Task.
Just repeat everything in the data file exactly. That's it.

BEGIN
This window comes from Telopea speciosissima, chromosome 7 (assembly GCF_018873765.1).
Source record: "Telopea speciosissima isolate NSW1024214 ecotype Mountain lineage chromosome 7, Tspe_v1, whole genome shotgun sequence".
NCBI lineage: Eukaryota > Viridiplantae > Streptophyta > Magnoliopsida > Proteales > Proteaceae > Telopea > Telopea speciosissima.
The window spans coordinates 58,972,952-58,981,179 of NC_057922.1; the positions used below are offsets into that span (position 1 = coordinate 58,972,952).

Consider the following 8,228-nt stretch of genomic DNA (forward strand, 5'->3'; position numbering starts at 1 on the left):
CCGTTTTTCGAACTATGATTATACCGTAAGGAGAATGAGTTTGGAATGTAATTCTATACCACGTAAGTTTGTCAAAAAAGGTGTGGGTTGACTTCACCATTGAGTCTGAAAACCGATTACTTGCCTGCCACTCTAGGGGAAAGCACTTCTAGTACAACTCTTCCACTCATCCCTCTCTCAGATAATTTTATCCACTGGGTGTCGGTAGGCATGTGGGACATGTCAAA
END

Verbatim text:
This window comes from Telopea speciosissima, chromosome 7 (assembly GCF_018873765.1).
Source record: "Telopea speciosissima isolate NSW1024214 ecotype Mountain lineage chromosome 7, Tspe_v1, whole genome shotgun sequence".
NCBI lineage: Eukaryota > Viridiplantae > Streptophyta > Magnoliopsida > Proteales > Proteaceae > Telopea > Telopea speciosissima.
The window spans coordinates 58,972,952-58,981,179 of NC_057922.1; the positions used below are offsets into that span (position 1 = coordinate 58,972,952).

Consider the following 8,228-nt stretch of genomic DNA (forward strand, 5'->3'; position numbering starts at 1 on the left):
CCGTTTTTCGAACTATGATTATACCGTAAGGAGAATGAGTTTGGAATGTAATTCTATACCACGTAAGTTTGTCAAAAAAGGTGTGGGTTGACTTCACCATTGAGTCTGAAAACCGATTACTTGCCTGCCACTCTAGGGGAAAGCACTTCTAGTACAACTCTTCCACTCATCCCTCTCTCAGATAATTTTATCCACTGGGTGTCGGTAGGCATGTGGGACATGTCAAA